Christmas Break in Ohio ends up being Joe’s last holiday season


Amanda Smith, Staff Reporter

Joe the Rooskie was a beloved rooster whose life came to a sudden end over Christmas Break.

Nancy Grandillo, wife of Dr. Michael Grandillo, was going to leave Joe on campus over break instead of bringing him back to Ohio because friend Kathy Harkin offered to take care of him.

“When I forgot my phone and went back to campus for it, Joe decided to hop in the car to show that he wanted to come along too,” said Grandillo. She decided to let him come along after all and put him into a carrier.

On Christmas morning, the Grandillos made the unfortunate discovery on their way to church. They found his body in the street after being run over by a car. He was not even two years old yet.

The Grandillos decided to bring his body back to Lakeland so he can be buried on campus as soon as the ground thaws.

Joe hatched in spring of 2011. He came to the Grandillos with six other chicks and was the only rooster. “Joe and a hen made it through the winter, but the hen disappeared in March 2012,” said Grandillo.

Joe’s life may have been short, but he was still able to enjoy many things. Grandillo said Joe loved watching kids walk to and from school and that children in the neighborhood would take a daily walk with their parents or caregivers to see the rooster. Joe also enjoyed roosting in a tree at night when he was not placed into the coop.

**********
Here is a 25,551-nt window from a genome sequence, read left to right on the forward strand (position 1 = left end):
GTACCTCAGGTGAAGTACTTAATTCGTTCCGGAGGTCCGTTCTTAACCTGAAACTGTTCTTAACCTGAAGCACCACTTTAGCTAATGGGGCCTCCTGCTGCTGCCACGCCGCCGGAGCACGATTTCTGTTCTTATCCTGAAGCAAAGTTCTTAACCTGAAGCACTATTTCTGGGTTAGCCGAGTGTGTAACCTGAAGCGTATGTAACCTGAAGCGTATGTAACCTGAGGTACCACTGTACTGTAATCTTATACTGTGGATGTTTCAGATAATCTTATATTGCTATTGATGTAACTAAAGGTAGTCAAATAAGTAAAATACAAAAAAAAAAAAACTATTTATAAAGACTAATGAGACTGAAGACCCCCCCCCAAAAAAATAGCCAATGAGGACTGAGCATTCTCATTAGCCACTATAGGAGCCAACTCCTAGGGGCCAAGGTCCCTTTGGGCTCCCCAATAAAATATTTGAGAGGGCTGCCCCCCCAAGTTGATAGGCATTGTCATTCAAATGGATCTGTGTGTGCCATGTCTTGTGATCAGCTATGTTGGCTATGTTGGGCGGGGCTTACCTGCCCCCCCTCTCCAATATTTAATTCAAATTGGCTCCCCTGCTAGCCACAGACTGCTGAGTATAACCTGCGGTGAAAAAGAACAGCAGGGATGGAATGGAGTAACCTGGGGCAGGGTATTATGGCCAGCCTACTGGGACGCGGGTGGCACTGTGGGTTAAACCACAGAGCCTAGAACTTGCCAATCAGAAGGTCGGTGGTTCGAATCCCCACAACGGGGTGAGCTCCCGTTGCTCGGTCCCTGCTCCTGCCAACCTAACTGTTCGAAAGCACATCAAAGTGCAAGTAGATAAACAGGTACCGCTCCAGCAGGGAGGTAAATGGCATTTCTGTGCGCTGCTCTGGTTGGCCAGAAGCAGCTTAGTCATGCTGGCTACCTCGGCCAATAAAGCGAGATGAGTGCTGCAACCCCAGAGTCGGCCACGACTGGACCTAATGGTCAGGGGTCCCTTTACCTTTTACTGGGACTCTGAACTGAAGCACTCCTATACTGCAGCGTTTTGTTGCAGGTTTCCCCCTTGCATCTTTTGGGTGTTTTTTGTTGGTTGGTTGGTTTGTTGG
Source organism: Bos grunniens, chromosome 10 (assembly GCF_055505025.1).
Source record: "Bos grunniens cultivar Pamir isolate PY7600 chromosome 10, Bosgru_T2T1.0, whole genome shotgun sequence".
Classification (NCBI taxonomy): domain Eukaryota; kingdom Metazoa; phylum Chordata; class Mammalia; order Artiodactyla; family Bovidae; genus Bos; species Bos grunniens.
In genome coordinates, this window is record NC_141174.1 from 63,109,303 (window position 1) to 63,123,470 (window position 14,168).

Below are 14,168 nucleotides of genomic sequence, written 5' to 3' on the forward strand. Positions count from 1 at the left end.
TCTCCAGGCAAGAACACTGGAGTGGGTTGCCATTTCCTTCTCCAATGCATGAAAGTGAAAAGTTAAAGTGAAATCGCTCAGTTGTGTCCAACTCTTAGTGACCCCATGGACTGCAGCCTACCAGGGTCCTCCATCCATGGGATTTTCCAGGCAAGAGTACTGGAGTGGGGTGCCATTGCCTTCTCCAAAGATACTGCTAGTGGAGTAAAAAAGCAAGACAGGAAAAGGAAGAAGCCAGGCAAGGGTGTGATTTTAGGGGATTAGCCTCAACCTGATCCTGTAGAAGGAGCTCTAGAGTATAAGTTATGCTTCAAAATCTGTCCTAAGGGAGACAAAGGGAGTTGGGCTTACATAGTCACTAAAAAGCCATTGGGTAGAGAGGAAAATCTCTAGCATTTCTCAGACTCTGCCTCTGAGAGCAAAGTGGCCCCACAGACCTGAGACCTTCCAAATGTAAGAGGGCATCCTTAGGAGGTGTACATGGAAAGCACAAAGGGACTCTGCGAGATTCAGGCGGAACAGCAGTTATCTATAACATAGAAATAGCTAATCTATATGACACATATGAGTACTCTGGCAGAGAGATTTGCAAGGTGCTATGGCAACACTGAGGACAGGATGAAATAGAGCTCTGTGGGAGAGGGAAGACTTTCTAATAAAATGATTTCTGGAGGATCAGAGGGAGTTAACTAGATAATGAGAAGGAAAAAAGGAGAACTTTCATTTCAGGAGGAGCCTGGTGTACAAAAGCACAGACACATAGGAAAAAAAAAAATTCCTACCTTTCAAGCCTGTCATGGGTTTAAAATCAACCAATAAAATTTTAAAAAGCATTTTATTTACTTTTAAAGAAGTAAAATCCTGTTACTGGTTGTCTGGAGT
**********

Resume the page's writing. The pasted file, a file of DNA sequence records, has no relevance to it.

When the Rooskie came to Lakeland, he did the same activities, but on a larger scale. He walked around campus, roosted in a tree overnight, and crowed at dawn. The only difference was that it was a larger area and he had more people to watch.

Unfortunately, Joe had one major flaw—he wasn’t afraid of cars. He liked getting close to the road, despite the danger. Even at Lakeland one could see him in the road walking around.

While in Tiffin, Ohio, Joe also had a run in with the law. He made the papers when the Grandillos’ neighbors called the police about him. You could keep chickens in Ohio, but not roosters because of the noise. “When the police were called about Joe, I got a warning from the officer and, in the paper, the police report claimed there was a rooster at large,” said Grandillo. “Everyone knew who it was.”

There are a couple of facts about Joe that many may not have known. One is that Dr. Grandillo named him when they arrived at Lakeland. Another is that he and the Grandillos’ dog, Tipper, got along perfectly. “They loved to play tag,” said Grandillo. “The cat even got along with him. He was also a very social bird if you let him approach you.”

Grandillo also said Joe seemed to get along better with women than with men.

Grandillo is planning to get more chicks in the spring and, if another rooster happens to be in the mix, he will be welcomed, too.

Joe the Rooskie may not have made it past one semester at Lakeland College, but his memory will last among the students who knew him for that short time.